Not only is the Spanish note most harsh and peremptory, it is inaccurate as well. It is such a communication as a strong overbearing nation of that age and time might address to a weak and timorous state. No self-respecting European power could afford to submit tamely to such reproof. The British nation of 1790, virile and alive to any and every subtle suggestion of inferiority, could not afford to ignore or meanly submit to the mediaeval demands of Spain. Now was the time and opportunity to assert in no unmistakable terms the new doctrine of the open door and equal privilege in those wild spaces of the earth as yet undeveloped by the pursuits of commerce.


It will be noted that in the first paragraph the Spaniards claim to have taken possession of Nootka at some time previous to the arrival of Martinez in 1789. But this had not been done. Martinez arrived at Nootka on 5th May, not 24th June, as the note would have us believe. The latter date is the one on which "formal possession" actually took place. Again, in the second paragraph Spain would have the English government believe the Nootka region to have been "occupied and frequented by the Spaniards for so many years." Evidently this claim is based on the voyages of Perez (1774), Heceta and Quadra (1775 and 1779). But of these three voyages the most that may be said of them is that the ships touched at a few places on the coast, a few bits of coast-line were seen here and there, and the vessels returned to Mexico. No trade sprang up with the Indian inhabitants, no settlement was attempted, and for the ensuing eleven years Spain left the north-west coast absolutely unvisited, unfrequented and unoccupied.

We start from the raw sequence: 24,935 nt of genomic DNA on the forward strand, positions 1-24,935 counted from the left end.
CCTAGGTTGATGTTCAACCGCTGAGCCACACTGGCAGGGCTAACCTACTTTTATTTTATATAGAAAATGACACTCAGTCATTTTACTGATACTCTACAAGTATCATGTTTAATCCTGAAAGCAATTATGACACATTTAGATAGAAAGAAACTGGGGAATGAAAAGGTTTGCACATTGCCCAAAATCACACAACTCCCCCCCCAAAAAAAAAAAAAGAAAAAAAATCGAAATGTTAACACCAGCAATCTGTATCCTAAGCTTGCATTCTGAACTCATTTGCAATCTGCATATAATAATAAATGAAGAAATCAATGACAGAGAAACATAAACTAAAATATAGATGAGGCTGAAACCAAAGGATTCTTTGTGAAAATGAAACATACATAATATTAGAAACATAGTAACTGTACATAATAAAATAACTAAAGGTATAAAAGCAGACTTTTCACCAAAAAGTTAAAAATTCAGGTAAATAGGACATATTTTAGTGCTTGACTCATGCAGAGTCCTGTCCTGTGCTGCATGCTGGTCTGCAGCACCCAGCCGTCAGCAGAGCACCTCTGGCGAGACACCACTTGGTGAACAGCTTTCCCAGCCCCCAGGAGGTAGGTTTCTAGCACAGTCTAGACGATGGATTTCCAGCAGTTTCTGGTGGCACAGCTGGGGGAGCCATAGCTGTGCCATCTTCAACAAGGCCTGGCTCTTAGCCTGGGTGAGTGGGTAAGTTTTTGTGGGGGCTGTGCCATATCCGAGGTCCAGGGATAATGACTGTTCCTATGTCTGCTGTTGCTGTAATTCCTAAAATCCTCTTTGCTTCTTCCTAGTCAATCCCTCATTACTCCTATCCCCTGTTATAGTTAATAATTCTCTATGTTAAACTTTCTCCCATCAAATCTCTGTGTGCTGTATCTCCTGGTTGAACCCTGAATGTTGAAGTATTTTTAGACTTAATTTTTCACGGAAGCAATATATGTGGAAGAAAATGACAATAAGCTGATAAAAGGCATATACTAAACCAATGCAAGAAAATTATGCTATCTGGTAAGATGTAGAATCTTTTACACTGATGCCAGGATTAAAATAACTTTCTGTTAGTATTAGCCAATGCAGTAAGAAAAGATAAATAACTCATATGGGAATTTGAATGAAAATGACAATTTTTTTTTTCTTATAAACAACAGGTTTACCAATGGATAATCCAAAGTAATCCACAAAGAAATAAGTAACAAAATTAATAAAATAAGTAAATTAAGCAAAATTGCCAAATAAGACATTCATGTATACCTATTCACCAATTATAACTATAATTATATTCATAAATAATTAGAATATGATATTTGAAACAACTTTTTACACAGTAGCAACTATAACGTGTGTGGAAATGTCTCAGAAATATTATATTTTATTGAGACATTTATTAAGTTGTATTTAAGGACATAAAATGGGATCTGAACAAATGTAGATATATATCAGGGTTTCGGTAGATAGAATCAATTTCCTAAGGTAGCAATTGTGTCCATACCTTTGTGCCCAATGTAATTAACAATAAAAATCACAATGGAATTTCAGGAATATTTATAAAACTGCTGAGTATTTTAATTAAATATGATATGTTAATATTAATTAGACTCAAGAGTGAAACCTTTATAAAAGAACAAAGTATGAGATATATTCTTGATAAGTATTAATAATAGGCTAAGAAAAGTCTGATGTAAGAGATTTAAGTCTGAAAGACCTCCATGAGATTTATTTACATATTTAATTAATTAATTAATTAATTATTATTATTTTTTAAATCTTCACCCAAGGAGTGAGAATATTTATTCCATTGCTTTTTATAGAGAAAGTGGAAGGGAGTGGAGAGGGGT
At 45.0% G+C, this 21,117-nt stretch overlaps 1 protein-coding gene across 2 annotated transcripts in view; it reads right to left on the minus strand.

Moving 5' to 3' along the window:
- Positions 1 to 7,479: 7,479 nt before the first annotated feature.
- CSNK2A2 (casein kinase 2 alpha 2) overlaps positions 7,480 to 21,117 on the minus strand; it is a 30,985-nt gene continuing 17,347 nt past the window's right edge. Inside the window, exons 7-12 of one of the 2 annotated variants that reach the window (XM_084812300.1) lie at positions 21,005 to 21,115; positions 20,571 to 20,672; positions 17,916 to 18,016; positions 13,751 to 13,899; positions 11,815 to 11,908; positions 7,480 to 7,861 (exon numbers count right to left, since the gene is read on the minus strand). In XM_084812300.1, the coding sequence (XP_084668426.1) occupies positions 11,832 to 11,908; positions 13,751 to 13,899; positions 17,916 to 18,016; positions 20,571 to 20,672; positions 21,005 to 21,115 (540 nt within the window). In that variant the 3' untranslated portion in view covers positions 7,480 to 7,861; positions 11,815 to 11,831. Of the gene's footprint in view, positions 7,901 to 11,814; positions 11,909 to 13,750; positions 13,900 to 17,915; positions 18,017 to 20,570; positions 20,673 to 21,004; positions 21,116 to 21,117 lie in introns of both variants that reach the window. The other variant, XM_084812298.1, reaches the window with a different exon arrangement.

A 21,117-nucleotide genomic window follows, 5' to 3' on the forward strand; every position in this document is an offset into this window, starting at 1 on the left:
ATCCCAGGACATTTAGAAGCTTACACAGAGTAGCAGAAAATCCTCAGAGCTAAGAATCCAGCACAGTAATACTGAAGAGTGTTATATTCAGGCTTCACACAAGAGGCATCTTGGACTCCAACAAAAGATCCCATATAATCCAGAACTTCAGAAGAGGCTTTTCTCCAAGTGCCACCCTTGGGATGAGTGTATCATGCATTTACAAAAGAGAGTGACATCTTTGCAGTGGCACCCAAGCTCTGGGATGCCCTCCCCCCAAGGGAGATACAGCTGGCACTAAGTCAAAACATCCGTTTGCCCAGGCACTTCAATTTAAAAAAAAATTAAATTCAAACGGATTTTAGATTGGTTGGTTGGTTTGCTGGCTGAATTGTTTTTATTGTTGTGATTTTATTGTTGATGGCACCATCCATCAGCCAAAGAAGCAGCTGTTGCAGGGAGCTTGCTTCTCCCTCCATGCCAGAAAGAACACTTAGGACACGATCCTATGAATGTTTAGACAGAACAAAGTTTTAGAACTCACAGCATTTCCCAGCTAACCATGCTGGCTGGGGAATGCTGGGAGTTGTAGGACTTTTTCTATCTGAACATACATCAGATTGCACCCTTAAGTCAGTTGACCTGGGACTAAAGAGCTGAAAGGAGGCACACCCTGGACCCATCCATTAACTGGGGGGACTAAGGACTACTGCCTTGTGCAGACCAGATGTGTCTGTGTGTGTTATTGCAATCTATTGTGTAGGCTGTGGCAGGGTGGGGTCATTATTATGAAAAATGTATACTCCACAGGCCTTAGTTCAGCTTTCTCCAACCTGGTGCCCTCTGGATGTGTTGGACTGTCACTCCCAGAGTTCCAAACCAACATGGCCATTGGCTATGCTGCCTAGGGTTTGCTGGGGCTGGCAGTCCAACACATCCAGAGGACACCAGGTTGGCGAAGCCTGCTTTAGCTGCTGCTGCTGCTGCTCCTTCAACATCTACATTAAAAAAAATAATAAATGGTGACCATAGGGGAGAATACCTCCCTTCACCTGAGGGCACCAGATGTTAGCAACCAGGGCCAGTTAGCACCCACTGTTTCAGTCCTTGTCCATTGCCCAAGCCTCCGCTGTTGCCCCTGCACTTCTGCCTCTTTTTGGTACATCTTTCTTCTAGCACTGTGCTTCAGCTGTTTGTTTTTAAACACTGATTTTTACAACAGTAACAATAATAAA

Nor is the note fair in its statement of seizures made by Martinez. It would seem perfectly plain that Spain attempted, on the one hand, to magnify discovery, occupancy and ownership, while, on the other hand, she sought to belittle the actual seizures of British vessels and the imprisonment of their crews. But one vessel is mentioned (the Argonaut). No reference is made of the Princess Royal, which was also sent as prize to San Blas. Full accounts of this seizure were in the hands of the Spanish authorities when the note was forwarded to Campo. Nor is the North West America mentioned. It would indeed have been difficult to explain away the building of that little sloop in the very port which Spain now claimed to have "occupied and frequented for so many years."

But the English prisoners have been liberated! The truth of the matter is that Captain Colnett and his sailormen were not set at liberty until 11th May, and the Mexican viceroy, Revilla-Gigedo, is now known to have {197} released his prisoners before he had received permission from Spain. An order for the release was forwarded from Madrid 23rd March, but this order did not reach Mexico city till June.